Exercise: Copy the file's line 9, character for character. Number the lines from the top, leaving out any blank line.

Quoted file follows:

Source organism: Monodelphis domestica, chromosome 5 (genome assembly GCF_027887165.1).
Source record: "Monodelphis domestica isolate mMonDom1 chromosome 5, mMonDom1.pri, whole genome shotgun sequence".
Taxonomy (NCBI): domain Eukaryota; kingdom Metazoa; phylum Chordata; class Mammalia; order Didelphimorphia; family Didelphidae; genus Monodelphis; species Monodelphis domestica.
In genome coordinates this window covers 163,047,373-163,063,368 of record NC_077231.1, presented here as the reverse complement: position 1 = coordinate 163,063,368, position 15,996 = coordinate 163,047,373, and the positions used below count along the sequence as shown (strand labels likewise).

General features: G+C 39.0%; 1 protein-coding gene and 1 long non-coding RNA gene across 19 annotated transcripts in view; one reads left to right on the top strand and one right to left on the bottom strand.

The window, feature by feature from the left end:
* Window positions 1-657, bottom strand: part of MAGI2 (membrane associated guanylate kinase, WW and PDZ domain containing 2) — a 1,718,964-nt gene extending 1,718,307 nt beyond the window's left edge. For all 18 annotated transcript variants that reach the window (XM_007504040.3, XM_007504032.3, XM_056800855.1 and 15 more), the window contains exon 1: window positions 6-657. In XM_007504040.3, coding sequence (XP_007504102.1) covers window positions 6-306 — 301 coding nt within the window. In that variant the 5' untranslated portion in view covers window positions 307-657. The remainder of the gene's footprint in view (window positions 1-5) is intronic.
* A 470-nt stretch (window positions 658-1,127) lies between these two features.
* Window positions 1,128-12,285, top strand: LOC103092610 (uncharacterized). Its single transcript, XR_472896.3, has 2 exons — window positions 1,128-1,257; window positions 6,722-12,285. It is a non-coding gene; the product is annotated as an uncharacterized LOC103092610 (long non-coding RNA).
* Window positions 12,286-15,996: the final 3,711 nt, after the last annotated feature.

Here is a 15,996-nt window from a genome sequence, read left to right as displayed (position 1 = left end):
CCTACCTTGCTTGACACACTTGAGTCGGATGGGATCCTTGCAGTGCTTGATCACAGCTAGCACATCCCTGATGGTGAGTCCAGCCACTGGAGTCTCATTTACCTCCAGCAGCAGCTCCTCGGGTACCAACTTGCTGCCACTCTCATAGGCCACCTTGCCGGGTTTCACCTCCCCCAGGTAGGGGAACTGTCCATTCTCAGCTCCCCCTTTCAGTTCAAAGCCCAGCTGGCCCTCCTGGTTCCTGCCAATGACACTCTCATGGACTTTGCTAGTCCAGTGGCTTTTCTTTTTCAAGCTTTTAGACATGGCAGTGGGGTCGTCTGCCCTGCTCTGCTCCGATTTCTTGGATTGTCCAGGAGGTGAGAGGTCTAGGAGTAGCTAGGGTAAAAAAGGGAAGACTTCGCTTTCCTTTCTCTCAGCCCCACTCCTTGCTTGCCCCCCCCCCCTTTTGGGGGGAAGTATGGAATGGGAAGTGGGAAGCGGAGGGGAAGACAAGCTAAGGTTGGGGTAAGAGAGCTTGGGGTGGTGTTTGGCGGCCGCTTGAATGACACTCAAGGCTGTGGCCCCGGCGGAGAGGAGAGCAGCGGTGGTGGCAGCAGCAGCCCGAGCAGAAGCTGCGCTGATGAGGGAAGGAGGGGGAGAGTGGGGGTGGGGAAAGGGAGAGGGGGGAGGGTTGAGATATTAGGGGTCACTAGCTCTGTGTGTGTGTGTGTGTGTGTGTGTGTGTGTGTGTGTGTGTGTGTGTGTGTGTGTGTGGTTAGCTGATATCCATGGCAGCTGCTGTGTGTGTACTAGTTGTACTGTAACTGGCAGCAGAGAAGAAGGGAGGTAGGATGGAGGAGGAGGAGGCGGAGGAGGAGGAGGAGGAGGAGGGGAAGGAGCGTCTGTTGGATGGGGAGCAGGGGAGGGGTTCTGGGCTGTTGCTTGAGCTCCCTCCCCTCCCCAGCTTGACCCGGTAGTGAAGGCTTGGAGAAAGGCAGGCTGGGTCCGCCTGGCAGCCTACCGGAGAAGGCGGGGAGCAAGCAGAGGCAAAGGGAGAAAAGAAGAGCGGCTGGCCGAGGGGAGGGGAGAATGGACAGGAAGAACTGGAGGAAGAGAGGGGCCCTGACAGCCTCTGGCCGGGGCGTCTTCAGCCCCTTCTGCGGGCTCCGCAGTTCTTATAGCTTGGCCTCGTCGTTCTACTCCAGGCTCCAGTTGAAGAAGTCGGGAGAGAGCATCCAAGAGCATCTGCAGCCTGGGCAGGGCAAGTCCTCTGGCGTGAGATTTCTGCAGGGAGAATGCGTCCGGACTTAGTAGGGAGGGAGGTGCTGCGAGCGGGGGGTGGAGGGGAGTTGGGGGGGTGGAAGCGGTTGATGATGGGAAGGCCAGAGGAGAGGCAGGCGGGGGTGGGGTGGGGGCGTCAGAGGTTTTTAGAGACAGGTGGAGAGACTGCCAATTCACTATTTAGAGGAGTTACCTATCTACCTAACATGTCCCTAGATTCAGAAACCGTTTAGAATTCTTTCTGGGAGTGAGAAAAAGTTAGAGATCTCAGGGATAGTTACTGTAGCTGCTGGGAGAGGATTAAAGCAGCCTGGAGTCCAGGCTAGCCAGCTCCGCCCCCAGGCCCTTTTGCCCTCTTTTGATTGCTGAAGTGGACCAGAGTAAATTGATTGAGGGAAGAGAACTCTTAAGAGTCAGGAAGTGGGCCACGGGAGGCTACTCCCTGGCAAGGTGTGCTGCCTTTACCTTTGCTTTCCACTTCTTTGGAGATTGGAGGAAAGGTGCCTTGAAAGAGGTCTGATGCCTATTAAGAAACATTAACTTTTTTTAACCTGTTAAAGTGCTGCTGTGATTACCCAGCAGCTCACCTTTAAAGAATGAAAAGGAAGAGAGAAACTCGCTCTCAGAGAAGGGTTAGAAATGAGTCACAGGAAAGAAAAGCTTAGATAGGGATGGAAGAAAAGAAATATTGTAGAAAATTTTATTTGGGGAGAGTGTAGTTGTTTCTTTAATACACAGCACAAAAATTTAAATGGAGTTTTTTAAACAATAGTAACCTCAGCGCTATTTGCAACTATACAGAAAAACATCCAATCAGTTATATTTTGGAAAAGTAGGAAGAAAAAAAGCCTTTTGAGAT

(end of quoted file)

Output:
* Window positions 1,128-12,285, top strand: LOC103092610 (uncharacterized). Its single transcript, XR_472896.3, has 2 exons — window positions 1,128-1,257; window positions 6,722-12,285. It is a non-coding gene; the product is annotated as an uncharacterized LOC103092610 (long non-coding RNA).